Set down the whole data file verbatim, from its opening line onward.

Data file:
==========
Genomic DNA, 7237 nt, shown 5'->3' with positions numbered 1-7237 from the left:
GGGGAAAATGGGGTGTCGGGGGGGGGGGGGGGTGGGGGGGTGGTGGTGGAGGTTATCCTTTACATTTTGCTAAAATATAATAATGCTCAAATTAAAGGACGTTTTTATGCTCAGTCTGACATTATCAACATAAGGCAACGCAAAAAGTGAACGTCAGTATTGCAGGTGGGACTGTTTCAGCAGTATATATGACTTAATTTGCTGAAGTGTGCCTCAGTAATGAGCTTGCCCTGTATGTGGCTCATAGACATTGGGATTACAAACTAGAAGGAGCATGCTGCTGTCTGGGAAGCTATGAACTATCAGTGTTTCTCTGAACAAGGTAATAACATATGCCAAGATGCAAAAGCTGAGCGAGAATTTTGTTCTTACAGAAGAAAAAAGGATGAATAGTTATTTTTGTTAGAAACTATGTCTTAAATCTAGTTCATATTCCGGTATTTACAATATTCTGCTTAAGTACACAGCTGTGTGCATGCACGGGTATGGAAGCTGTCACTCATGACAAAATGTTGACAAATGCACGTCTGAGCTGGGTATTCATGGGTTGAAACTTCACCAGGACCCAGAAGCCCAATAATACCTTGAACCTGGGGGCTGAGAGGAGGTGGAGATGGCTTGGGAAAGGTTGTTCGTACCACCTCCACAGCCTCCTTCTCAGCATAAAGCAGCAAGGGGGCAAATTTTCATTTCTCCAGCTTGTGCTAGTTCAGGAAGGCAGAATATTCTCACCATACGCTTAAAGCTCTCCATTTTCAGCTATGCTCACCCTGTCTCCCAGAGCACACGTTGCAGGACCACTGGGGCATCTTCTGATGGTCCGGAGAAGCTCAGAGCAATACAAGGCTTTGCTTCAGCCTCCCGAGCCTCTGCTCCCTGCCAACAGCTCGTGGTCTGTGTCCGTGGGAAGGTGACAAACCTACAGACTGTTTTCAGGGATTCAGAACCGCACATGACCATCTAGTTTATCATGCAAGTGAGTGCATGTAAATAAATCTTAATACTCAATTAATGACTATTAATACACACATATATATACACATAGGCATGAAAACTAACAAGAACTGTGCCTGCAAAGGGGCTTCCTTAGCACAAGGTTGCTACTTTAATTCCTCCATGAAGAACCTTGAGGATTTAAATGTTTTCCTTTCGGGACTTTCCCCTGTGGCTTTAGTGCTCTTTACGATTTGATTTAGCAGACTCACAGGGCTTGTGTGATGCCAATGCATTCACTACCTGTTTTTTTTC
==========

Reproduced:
Genomic DNA, 7237 nt, shown 5'->3' with positions numbered 1-7237 from the left:
GGGGAAAATGGGGTGTCGGGGGGGGGGGGGGGTGGGGGGGTGGTGGTGGAGGTTATCCTTTACATTTTGCTAAAATATAATAATGCTCAAATTAAAGGACGTTTTTATGCTCAGTCTGACATTATCAACATAAGGCAACGCAAAAAGTGAACGTCAGTATTGCAGGTGGGACTGTTTCAGCAGTATATATGACTTAATTTGCTGAAGTGTGCCTCAGTAATGAGCTTGCCCTGTATGTGGCTCATAGACATTGGGATTACAAACTAGAAGGAGCATGCTGCTGTCTGGGAAGCTATGAACTATCAGTGTTTCTCTGAACAAGGTAATAACATATGCCAAGATGCAAAAGCTGAGCGAGAATTTTGTTCTTACAGAAGAAAAAAGGATGAATAGTTATTTTTGTTAGAAACTATGTCTTAAATCTAGTTCATATTCCGGTATTTACAATATTCTGCTTAAGTACACAGCTGTGTGCATGCACGGGTATGGAAGCTGTCACTCATGACAAAATGTTGACAAATGCACGTCTGAGCTGGGTATTCATGGGTTGAAACTTCACCAGGACCCAGAAGCCCAATAATACCTTGAACCTGGGGGCTGAGAGGAGGTGGAGATGGCTTGGGAAAGGTTGTTCGTACCACCTCCACAGCCTCCTTCTCAGCATAAAGCAGCAAGGGGGCAAATTTTCATTTCTCCAGCTTGTGCTAGTTCAGGAAGGCAGAATATTCTCACCATACGCTTAAAGCTCTCCATTTTCAGCTATGCTCACCCTGTCTCCCAGAGCACACGTTGCAGGACCACTGGGGCATCTTCTGATGGTCCGGAGAAGCTCAGAGCAATACAAGGCTTTGCTTCAGCCTCCCGAGCCTCTGCTCCCTGCCAACAGCTCGTGGTCTGTGTCCGTGGGAAGGTGACAAACCTACAGACTGTTTTCAGGGATTCAGAACCGCACATGACCATCTAGTTTATCATGCAAGTGAGTGCATGTAAATAAATCTTAATACTCAATTAATGACTATTAATACACACATATATATACACATAGGCATGAAAACTAACAAGAACTGTGCCTGCAAAGGGGCTTCCTTAGCACAAGGTTGCTACTTTAATTCCTCCATGAAGAACCTTGAGGATTTAAATGTTTTCCTTTCGGGACTTTCCCCTGTGGCTTTAGTGCTCTTTACGATTTGATTTAGCAGACTCACAGGGCTTGTGTGATGCCAATGCATTCACTACCTGTTTTTTTTC